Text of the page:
I have a modern B=BB Woolf. I have a '50-60's 146 OB that is narrower.
My 243 1/2 KOB is also a true old style OB, like a modern fat M....which is a writing nib, not a modern signature nib.
I have other wide nibbed vintage pens, like Osmia OB which is like a modern fat M. Or the OBB's that one can write well with.
My Pelikan 500 is a very wet OBB...could if I start using it, try to press the tines together to make it dryer. That is indeed a signature pen.
Many/most vintage nibs are narrower than modern.
To make a nib 'wetter', with thumb nails at the shoulder spread the tines a tiny bit. I would not put the blame on the feed, nor would I butcher it trying to fix what appears to be a nib slit width problem.
Your nib looks wide enough to be at least BB...could be BBB as described....but remember there is always a narrow and wide part of size in tolerance. It is possible that a fat F can equal a skinny M...exactly. Here it could be a skinny BBB=a fat BB.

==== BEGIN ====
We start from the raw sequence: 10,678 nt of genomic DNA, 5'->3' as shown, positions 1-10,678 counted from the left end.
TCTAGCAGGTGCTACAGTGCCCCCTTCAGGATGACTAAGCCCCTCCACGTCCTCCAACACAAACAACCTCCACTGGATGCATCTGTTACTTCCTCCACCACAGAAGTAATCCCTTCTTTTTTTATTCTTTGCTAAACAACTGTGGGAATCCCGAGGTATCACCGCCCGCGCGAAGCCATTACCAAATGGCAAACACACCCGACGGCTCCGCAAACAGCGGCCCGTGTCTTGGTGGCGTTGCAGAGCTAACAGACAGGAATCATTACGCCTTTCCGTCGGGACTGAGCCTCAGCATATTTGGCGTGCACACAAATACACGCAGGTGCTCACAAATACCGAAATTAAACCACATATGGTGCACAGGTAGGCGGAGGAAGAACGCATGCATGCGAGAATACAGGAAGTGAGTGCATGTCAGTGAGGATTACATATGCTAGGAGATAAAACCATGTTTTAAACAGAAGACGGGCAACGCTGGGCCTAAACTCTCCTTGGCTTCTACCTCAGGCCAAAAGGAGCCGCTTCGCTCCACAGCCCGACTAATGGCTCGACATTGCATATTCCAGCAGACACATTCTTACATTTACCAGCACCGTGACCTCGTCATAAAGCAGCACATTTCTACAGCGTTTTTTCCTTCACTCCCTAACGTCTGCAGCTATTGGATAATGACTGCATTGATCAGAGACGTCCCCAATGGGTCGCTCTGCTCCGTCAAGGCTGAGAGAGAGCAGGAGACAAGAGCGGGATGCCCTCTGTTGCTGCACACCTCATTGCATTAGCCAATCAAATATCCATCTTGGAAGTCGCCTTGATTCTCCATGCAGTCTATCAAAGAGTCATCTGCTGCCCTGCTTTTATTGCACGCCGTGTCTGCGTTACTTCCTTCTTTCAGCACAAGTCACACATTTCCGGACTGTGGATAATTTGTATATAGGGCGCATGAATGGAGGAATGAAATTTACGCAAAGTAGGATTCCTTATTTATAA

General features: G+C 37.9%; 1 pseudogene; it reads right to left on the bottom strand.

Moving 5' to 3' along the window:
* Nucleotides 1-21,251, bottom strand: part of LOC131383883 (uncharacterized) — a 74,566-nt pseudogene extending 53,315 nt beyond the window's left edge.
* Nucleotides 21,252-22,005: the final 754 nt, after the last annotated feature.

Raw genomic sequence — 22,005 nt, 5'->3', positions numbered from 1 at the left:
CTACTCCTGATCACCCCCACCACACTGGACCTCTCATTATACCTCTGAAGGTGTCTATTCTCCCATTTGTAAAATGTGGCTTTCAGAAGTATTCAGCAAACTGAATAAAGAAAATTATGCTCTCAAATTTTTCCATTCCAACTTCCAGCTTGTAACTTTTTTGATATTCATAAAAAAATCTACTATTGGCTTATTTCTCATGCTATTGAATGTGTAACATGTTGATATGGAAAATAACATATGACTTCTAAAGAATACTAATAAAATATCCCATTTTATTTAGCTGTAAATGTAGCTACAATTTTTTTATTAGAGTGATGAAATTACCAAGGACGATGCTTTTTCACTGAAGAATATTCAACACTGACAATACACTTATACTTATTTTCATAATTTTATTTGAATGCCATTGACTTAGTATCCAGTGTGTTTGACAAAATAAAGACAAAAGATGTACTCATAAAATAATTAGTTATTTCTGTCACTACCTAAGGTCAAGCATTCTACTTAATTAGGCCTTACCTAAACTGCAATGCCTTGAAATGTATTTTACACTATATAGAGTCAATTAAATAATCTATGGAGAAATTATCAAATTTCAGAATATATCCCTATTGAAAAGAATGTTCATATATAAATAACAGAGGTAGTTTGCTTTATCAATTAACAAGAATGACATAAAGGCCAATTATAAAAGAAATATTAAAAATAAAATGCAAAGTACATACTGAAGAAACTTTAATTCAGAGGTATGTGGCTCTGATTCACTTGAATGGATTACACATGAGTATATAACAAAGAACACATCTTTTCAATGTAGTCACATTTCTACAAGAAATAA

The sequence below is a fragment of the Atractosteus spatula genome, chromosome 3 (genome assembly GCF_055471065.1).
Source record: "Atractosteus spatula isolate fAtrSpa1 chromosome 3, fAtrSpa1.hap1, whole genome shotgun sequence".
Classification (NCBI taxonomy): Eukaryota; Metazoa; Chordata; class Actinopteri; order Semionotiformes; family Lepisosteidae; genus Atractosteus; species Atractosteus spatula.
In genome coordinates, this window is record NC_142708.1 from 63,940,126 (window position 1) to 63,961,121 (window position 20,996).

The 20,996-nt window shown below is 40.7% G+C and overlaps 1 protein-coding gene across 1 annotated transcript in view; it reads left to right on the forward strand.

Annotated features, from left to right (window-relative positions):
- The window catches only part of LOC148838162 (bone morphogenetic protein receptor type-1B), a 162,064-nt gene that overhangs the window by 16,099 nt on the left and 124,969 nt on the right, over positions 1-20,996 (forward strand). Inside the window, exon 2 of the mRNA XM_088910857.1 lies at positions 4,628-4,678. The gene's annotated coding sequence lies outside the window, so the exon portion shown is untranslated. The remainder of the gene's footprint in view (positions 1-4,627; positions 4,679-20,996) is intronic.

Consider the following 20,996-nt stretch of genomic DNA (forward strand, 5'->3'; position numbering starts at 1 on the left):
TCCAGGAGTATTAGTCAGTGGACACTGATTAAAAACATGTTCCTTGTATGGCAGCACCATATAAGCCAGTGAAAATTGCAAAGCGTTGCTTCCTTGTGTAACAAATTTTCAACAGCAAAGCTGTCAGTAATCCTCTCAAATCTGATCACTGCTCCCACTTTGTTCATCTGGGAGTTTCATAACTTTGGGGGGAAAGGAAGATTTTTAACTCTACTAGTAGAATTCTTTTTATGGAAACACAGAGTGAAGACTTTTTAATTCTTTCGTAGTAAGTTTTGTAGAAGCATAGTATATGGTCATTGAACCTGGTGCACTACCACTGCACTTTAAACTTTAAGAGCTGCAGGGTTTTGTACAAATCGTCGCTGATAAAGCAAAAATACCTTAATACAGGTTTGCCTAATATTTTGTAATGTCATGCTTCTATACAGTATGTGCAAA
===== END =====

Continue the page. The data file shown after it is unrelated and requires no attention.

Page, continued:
Ron Zorn has a great article in the pinned Sheaffer sub section here, showing that in the Fort Jane factory nib gauge tolerances. Then there are those that are a hair deeper into the tolerance; that you can not tell by eye that it has backed towards the center of the tolerance range. Still looks a bit fat for a F...or thin for a B.
Should I ever order a replacement nib again on a pen from any company...I will tell them I want it in the middle of the tolerance, not on the fat size like that modern B=BB nor would I want one on the skinny side where a B would = a fat M.
When one sends in for a replacement, they should have enough time to find one that is in the middle of the tolerance range.
Today many want a fat signature B....instead of a writing B of vintage era.
Do try one of the wetter Noodler inks....that could make the nib write as fat as you wish.